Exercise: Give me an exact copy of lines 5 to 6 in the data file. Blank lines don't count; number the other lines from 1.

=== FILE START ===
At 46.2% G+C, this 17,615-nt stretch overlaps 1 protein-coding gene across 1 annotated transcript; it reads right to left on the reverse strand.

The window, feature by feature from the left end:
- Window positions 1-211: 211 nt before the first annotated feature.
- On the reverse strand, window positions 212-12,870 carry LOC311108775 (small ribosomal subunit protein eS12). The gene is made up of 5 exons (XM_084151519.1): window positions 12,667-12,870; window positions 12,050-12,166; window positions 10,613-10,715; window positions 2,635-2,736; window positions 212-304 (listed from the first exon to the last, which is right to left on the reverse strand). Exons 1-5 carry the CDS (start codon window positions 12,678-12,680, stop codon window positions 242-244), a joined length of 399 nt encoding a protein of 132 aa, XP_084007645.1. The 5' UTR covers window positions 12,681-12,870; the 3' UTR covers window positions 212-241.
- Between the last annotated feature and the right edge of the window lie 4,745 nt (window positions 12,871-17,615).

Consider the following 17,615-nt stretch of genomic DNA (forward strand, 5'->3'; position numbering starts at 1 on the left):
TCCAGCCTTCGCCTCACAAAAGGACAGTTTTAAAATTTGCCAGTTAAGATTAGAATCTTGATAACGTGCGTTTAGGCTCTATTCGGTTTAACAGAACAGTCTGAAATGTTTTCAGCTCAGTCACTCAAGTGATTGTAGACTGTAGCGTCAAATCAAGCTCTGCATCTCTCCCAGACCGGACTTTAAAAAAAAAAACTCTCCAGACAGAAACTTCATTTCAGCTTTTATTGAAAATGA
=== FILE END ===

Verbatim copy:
- Between the last annotated feature and the right edge of the window lie 4,745 nt (window positions 12,871-17,615).

Consider the following 17,615-nt stretch of genomic DNA (forward strand, 5'->3'; position numbering starts at 1 on the left):